Thursday, October 27, 2005

How to not be a rock star

In speaking to an audience of musicians, it's important to be realistic. They're dreamers. This is a fact exploited by the majority of popular literature and media for musicians. Looking back at my music-themed bookshelf, I see way too much "How to Be a Rock Star" fantasizing and not enough reality.

The more mundane (but supposedly indispensable) "Everything You Need to Know About Whatever" books quickly collect dust once the lay reader stumbles upon the percentage of gross mechanical royalties the producer receives before recouping. Say what?

But even the cooler, more down-to-earth books, like the ball-busting classic Confessions of a Record Producer, are still geared towards a musician's lust for rock stardom. The book details the many ways in which unsuspecting young artists can be viciously exploited by the money-hungry recording industry, but it's nothing more than recreational reading for the vast sea of musicians that will never see a recording contract.

It's not that the fantasy of rock stardom has a wholly negative connotation; both Kurt Cobain and I rocked out on our cheap guitars in front of the mirror facing thousands of imaginary fans. Even rock stars have rock star fantasies. Whether you're a celebrity or an amateur, being a musician is about communicating with people on a level that can't be reached by any other means. It's the same for every artist, from Sony Records to the sidewalk.

Fame and fortune signify to many musicians successful communication. This is a media and industry distortion. The quality of music must come before its quantity. Successful communication -- "good music" -- is about quality. Quantity (album sales) should follow from popular acceptance of "good music". Instead, quantity follows from public demand that is just as manufactured as the product being sought. Quality is an afterthought; it's an extra bonus if less than half the album sucks.

And that brings us full circle. Ask any musician and they'll tell you that music, on the whole, sucks these days. The "music" they speak of in the general sense is whatever's "popular" or "mainstream" or "selling millions of records while the rock stars bathe in champagne and I eat Ramen." Aspiring artists hear the media conglomerate broadcast pipe vomiting plastic pop at the supermarket and, fortunately for us, reach for the guitar before the gun. They make music to create noise in the system and interrupt the bland frequencies that listeners are inundated with.

It's no surprise, then, that musicians can be a conflicted, bitter bunch. The majority of them carry unfulfilled dreams of becoming rock stars. Paradoxically, the reason they keep playing music is because rock stars suck! They hate the mainstream yet yearn to direct its current with music of their own.

I think a lot of musicians subconsciously recognize that their rock star odds are low and even if they do get lucky, the house always wins. It only takes a few days on the road to realize you've gotta pay to play. But it's time for musicians to bravely confront the world beyond rock stardom: the real world, where the majority of musicians are independent and struggling to realize their dreams.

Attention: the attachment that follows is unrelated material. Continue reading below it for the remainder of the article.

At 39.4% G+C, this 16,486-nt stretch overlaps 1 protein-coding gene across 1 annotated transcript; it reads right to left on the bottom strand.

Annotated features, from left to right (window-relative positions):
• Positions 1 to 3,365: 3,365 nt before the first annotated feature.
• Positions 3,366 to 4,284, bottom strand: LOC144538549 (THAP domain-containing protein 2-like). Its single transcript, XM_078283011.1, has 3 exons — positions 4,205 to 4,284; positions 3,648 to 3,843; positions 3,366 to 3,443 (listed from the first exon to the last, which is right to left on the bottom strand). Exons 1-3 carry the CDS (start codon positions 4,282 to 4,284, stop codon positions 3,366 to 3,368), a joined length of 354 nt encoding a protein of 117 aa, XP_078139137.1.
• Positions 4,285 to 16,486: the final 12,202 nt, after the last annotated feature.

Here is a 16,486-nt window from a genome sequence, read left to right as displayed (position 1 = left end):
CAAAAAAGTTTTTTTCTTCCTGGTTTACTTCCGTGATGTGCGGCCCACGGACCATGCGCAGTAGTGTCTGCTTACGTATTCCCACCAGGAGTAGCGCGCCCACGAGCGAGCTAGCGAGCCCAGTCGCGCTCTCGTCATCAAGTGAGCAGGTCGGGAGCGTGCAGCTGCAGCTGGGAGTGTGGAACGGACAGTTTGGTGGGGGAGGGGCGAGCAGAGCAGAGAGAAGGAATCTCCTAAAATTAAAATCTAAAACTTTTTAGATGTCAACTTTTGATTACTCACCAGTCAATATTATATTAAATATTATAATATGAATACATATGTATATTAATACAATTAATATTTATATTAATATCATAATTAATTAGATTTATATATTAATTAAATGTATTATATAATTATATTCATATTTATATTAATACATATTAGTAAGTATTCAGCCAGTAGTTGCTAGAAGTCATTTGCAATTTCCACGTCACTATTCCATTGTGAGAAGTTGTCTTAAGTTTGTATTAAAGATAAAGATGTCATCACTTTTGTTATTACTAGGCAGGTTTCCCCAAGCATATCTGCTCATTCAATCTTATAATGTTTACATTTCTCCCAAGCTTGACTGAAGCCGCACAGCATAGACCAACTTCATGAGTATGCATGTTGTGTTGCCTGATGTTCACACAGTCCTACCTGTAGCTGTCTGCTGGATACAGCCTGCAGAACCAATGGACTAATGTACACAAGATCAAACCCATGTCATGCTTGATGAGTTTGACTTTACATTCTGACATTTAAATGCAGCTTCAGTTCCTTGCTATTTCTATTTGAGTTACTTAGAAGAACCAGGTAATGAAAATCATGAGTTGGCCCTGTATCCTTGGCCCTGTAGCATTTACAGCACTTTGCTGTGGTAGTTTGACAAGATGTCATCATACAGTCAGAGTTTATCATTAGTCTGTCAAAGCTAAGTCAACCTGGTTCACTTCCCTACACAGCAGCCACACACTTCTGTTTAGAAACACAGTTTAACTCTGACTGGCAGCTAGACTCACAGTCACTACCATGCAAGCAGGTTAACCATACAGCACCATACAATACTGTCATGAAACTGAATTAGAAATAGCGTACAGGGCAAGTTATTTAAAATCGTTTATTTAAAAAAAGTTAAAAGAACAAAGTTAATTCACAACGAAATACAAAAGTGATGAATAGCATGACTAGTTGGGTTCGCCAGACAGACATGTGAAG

This world bears no resemblance to the set of American Idol. It looks more like your local music shop, VFW hall, suburban basements, cramped rehearsal rooms, music college campuses, open mic nights, dirty 15-passenger vans and small clubs.

This is the audience I want to write for. It's who I am, and it's who I want to reach out to. In the world of music, we are the creative majority. It's time to drop the rock star myth. We're over that. If it happens, it happens. Being a rock star is no more of a career choice than being a racecar driver. You only have to prove you're good and get a few lucky breaks. Winning is secondary to playing.

I've never seen a royalty check, but I'll still play the guitar in front of the mirror, imagining 1,000 screaming fans. 999 of them won't be at my show tomorrow. I'm playing for the one who will. Maybe they'll tell a friend. Maybe they'll buy a T-shirt.

If all you want to do is be a rock star, you'll spend thousands on musical equipment and years of your life to reach semi-unemployed creative purgatory. If you acknowledge your humble role as communicator and accept the responsibility of taking care of yourself... you might sell a T-shirt and the band can go out for pancakes after the show.

What's it gonna be? Purgatory or pancakes?


Blogger Steve Robinson said...

Zac, you're a man after my own heart.You nailed it with this deftly written piece.Cheers then, Steve R.
PS. Pancakes it is,then.

11:02 AM  
Anonymous Anonymous said...

I think a better question would be "pancakes or pineapples?"

Let's chew on that for awhile.

2:03 PM  
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